affinis,  sed  anteimulis  nagellis  duobus  tantum  praeditis.  Ab  Hippolyte  differt 
mandibularum  forma. 

387.  Hippolysmata  vittata,  nov.  sp.  Carapax  per  dimidiam  anteriorem 
carinatus,  rostro  apicem  articuli  penultimi  pedunculi  antennularum  attingente, 
superne  septem- dentato,  dentibus  gracilibus  antrorsum  porrectis,  dente  pos- 
teriore  vel  primo  paroe  ante  medium  carapacis  sito,  et  dente  secundo  intervallo 
duplo  remoto  ;  rostro  infra  prope  extremitatem  tridentato,  dentibus  parvis. 
Margo  carapacis  anterior  utrinque  spina  sub  oculo  et  dente  minuto  acuto 
pterygostomiano  armatus.  Antennularum  flagellum  externum  corpore  fere 
duplo  longius  ;  parte  basali  incrassata,  pedunculo  non  breviore,  infra  ciliata. 
Appendix  antennarum  extremitatem  pedunculi  antennularum  attingens. 
Maxillipedes  externi  appendices  multo  superantes  ;  exognatho  longitudine 
tertiam  partem  endognathi  adequante.  Pedes  primi  paris  apicem  appen- 
dicium  attingentes  ;  pedum  secundi  paris  carpus  20-articulatus  ;  pedes  postici 
longi.  Segmentum  caudale  triangulare,  dorso  paribus  duobus  aculeorum 
armatum.     Color  pallide  ruber  ;  corpus  coccineo-vittatum.     Long.  1.3  poll. 

Hab. — In  portu  "Hong  Kong  ;"  f.  limoso  p.  sex.  org. 

TozEiniAf,  nov.  gen.  Corpus  valde  elongatum,  lanceolatum,  utrinque  at- 
tenuatum,  compressum.  Rostrum  gracile  longissimum,  interdum  corpore  vix 
brevius.  Antennulae  breves,  flagellis  duobus  instructae.  Appendix  antennarum 
longa.  Mandibulae  sat  robustae,  valde  incurvatae,  nee  bipartitae  nee  palpi- 
gerae. Maxillipedes  externi  brevissimi,  exognatho  nullo,  et  flagello  nullo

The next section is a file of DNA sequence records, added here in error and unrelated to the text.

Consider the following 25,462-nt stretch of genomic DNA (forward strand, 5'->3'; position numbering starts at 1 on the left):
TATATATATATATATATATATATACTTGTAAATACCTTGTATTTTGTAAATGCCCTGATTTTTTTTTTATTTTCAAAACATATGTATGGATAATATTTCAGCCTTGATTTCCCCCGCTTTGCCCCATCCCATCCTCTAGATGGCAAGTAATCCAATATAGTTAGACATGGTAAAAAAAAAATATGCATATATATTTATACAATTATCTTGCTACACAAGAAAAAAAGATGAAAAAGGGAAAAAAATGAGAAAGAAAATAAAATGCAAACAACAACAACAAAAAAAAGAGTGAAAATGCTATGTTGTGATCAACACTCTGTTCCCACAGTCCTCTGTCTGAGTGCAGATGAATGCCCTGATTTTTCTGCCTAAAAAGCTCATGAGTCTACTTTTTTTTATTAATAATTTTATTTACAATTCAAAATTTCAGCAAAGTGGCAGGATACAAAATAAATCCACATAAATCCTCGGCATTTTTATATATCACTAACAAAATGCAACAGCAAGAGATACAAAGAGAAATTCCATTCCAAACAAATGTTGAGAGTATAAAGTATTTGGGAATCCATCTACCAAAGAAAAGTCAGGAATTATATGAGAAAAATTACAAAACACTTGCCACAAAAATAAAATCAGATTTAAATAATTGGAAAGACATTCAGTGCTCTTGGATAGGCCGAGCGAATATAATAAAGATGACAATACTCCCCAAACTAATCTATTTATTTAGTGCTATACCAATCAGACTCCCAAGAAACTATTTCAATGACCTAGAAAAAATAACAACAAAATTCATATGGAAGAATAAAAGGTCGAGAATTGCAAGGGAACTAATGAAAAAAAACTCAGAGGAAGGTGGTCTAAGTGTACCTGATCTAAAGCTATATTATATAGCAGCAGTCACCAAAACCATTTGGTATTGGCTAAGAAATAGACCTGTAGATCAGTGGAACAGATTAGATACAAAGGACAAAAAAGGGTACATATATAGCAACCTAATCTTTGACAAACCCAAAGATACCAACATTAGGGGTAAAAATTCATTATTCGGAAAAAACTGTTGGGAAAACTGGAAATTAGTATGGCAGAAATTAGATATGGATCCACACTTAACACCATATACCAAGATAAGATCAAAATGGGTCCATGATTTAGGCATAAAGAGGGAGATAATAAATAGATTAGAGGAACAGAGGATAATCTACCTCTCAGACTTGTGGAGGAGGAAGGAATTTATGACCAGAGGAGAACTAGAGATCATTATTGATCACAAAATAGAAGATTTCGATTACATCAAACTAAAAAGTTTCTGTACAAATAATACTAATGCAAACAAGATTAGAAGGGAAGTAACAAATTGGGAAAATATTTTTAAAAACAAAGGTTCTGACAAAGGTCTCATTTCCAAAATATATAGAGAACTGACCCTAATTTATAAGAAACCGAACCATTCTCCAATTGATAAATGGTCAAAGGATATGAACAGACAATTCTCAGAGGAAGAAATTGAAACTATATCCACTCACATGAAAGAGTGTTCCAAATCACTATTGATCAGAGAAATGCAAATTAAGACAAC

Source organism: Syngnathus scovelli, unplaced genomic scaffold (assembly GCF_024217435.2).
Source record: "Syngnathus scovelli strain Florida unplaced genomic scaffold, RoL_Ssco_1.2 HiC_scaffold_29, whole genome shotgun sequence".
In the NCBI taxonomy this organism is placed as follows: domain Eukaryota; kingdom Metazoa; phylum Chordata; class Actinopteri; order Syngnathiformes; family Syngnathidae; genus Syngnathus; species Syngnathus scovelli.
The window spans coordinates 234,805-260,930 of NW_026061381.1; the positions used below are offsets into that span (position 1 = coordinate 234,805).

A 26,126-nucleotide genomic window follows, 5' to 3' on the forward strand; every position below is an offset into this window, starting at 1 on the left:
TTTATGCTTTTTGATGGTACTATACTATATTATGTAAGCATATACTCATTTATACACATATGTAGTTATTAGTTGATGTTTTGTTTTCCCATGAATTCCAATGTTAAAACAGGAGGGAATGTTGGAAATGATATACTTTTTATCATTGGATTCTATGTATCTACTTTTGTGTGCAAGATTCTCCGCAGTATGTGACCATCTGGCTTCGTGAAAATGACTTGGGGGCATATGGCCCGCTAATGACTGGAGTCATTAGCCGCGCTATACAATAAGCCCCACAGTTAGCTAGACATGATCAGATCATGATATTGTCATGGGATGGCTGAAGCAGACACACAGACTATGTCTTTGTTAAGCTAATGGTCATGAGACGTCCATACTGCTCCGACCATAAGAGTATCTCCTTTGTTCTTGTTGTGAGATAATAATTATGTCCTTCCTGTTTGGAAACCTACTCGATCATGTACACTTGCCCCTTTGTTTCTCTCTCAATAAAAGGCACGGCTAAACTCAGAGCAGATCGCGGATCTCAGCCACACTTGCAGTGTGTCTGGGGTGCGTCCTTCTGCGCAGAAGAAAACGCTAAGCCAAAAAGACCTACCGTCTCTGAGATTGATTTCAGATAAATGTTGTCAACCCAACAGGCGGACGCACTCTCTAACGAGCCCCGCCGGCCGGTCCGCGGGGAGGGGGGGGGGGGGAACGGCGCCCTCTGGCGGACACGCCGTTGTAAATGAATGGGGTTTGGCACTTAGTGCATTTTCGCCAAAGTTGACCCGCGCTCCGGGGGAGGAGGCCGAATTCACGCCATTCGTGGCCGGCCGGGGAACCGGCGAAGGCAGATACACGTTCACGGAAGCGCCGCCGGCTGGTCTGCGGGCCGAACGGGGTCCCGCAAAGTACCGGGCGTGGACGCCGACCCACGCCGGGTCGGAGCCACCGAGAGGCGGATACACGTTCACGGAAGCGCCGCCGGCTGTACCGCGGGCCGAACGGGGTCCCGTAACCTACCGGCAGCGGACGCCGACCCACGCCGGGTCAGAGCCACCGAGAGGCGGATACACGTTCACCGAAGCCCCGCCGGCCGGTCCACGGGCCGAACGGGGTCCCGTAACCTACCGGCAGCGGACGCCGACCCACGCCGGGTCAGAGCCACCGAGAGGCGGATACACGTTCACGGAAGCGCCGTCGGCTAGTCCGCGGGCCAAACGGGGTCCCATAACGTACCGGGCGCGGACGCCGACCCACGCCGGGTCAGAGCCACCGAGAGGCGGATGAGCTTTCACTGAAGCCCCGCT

praediti.     Pedes  breves  epipodis  destituti.    Pedes  primi  brevissimi,  crassiores, 


*  Nomen  Kroyeri  praeoccupatum  est. 
f  Ti^tvfxa,  telum. 


[Jan. 


NATURAL    SCIENCES   OF   PHILADELPHIA.  27 

chelati ;  secundi  filiformes,  clielati,  carpo  tri-articulato.     Abdomen  dorso  den- 
tibus  armatum  ;  articulo  ultimo  elongato  fere  lanceolato. 

388.  Tozeuma  lanceolatum,  nov.  sp.  Corpus  gracillimum,  in  maribus  valde 
compressum.  Carapax  ecarinatus.  Rostrum  aciculiforme,  quam  corpus  vis 
quarta  parte  brevius,  superne  obtuse-rotundatum,  superficie  carapace  con- 
tinuum ;  infra  serratum  et  versus  basin  lamellatum.  Margo  carapacis  anterior 
sub  oculo  acutus,  et  ad  angulum  antero-lateralem  spina  acuta  armatus.  An- 
tennulae  appendicem  antennarum  adequantes,  fiagello  externo  omnino  incras- 
sato  et  quam  internum  multo  breviore.  Antennae  rostro  breviores  ;  squamis 
elongatis,  longitudine  tertiam  partem  rostri  aequantibus,  vix  minuentibus, 
latitudine  quartam  longitudinis  aequante.  Abdomen  superne  carinatum  et  acute 
tridentatum,  (segmentis  3tio  4to  5toque  dentigeris)  ;  segmento  ultimo  lamellis 
lateralibus  longiore,  dorso  paribus  tribus  aculeorum  armato.  Animal  vivum 
fere  pellucidum,  rostro,  cauda,  et  ventro  rubris  exceptis.  Long.,  rostro  in- 
cluso,  2.5  ;  alt.  tboracis,  0.18  poll. 

Hab. — In  portu  ' '  Hong  Kong  ; "  in  fundo  limoso  prof.  sex.  org.  sat  vul- 
garis. 

Latreutes,*  nov.  gen.  Rhynchocyclo  affinis.  Carapax  dorso  spina  mediana 
armatus.  Eostrum  grande,  elongatum,  lamellatum,  cultriforme,  margine 
superiore  recto  jVel  rectiusculo.  Antennulae  bi-flagellatae,  squama  basali